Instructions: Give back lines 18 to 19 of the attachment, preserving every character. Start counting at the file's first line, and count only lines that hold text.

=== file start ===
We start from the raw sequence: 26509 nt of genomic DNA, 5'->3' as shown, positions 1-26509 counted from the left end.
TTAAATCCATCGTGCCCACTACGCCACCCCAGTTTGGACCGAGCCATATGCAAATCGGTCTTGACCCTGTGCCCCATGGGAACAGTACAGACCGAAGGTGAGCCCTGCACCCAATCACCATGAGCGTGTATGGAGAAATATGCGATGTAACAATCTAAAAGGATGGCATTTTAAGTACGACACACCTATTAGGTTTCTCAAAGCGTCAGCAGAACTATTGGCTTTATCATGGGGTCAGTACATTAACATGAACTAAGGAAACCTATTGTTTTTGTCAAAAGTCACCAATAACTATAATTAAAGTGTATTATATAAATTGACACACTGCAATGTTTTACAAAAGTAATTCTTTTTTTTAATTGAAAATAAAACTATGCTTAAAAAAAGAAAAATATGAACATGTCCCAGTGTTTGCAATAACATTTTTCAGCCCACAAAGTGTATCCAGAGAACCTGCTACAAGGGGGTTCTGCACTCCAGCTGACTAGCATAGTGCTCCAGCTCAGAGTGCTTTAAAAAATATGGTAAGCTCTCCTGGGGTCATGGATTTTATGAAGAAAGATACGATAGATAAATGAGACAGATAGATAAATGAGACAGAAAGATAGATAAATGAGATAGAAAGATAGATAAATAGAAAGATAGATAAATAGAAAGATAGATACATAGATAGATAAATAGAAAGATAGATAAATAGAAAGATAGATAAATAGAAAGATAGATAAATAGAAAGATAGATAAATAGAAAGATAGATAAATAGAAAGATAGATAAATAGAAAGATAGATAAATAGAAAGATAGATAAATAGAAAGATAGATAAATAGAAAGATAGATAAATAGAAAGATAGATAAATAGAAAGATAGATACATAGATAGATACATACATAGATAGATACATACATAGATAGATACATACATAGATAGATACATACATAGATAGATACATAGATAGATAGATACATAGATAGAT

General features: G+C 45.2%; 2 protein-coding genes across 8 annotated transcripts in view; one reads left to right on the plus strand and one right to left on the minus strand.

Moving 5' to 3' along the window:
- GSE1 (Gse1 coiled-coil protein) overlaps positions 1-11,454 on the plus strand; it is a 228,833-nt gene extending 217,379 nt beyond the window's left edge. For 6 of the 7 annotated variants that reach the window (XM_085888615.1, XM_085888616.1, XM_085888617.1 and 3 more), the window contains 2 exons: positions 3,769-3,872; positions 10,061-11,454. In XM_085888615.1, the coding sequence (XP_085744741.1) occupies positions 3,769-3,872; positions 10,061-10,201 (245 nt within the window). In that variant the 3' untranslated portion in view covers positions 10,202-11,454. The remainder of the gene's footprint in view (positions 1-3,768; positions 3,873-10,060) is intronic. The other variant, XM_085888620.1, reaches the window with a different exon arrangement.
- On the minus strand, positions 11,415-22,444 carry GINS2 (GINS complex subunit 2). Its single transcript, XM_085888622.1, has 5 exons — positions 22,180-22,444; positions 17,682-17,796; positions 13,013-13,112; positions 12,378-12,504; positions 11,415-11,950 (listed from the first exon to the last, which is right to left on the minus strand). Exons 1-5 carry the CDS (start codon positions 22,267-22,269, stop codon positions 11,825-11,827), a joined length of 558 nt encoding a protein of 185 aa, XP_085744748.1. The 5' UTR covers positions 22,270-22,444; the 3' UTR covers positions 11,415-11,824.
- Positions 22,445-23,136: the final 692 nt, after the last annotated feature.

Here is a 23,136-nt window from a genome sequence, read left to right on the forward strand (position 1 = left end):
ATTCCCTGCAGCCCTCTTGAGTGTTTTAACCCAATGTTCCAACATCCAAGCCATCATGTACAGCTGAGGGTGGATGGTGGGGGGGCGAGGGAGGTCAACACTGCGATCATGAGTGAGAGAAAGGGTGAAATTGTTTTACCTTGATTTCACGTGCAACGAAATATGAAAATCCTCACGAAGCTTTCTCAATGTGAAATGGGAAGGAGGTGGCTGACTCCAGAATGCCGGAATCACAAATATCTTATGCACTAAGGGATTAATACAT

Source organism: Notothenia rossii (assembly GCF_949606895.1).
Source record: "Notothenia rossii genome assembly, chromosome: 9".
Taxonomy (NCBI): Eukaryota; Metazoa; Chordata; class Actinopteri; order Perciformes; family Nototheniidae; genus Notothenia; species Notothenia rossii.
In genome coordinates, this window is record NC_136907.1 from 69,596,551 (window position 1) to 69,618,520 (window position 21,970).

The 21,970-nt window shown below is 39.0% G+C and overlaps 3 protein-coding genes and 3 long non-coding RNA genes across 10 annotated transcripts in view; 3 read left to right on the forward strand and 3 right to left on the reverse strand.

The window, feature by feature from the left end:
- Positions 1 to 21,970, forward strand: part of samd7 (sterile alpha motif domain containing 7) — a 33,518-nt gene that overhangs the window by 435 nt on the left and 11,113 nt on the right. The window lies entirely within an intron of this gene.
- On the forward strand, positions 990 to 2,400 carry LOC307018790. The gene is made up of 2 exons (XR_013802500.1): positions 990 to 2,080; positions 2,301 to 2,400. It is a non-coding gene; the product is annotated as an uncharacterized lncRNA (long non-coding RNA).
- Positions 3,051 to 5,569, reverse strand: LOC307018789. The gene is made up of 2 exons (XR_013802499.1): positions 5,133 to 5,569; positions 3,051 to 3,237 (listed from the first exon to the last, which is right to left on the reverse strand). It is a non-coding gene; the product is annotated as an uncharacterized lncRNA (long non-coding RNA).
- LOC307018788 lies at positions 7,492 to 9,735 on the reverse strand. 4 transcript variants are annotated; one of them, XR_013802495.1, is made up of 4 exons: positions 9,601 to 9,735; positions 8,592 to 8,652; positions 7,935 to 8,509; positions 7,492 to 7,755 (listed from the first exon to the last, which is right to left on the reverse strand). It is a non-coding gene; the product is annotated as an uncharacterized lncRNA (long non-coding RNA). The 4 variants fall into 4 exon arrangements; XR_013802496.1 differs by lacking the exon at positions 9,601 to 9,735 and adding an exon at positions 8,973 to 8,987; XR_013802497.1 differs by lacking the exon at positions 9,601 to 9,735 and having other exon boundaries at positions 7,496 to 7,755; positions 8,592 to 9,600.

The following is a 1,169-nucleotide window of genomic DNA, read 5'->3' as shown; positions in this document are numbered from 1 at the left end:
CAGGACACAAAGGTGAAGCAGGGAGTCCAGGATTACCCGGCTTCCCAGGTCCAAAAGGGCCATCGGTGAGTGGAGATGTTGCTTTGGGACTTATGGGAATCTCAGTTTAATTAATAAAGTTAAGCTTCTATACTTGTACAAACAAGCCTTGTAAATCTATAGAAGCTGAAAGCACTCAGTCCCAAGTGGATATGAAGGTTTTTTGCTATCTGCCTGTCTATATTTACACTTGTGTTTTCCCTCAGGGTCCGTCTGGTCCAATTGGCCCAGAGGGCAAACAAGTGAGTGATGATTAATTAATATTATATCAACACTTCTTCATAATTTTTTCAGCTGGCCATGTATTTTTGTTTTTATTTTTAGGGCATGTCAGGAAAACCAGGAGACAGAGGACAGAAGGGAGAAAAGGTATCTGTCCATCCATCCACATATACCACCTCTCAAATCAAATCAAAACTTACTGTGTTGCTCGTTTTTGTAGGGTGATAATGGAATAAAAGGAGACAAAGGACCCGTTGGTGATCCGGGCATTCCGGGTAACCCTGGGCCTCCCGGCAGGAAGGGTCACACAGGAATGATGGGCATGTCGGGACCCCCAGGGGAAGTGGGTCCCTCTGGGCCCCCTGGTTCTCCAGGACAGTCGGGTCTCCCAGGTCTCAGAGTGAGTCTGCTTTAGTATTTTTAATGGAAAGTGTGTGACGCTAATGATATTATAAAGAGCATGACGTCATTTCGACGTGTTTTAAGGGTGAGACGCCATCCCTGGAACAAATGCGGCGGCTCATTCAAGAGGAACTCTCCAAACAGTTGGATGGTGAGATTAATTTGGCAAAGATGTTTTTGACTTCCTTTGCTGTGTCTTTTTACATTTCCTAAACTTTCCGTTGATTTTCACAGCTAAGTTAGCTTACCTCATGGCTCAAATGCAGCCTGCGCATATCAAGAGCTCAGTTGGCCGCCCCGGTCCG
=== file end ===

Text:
- Positions 3,051 to 5,569, reverse strand: LOC307018789. The gene is made up of 2 exons (XR_013802499.1): positions 5,133 to 5,569; positions 3,051 to 3,237 (listed from the first exon to the last, which is right to left on the reverse strand). It is a non-coding gene; the product is annotated as an uncharacterized lncRNA (long non-coding RNA).
- LOC307018788 lies at positions 7,492 to 9,735 on the reverse strand. 4 transcript variants are annotated; one of them, XR_013802495.1, is made up of 4 exons: positions 9,601 to 9,735; positions 8,592 to 8,652; positions 7,935 to 8,509; positions 7,492 to 7,755 (listed from the first exon to the last, which is right to left on the reverse strand). It is a non-coding gene; the product is annotated as an uncharacterized lncRNA (long non-coding RNA). The 4 variants fall into 4 exon arrangements; XR_013802496.1 differs by lacking the exon at positions 9,601 to 9,735 and adding an exon at positions 8,973 to 8,987; XR_013802497.1 differs by lacking the exon at positions 9,601 to 9,735 and having other exon boundaries at positions 7,496 to 7,755; positions 8,592 to 9,600.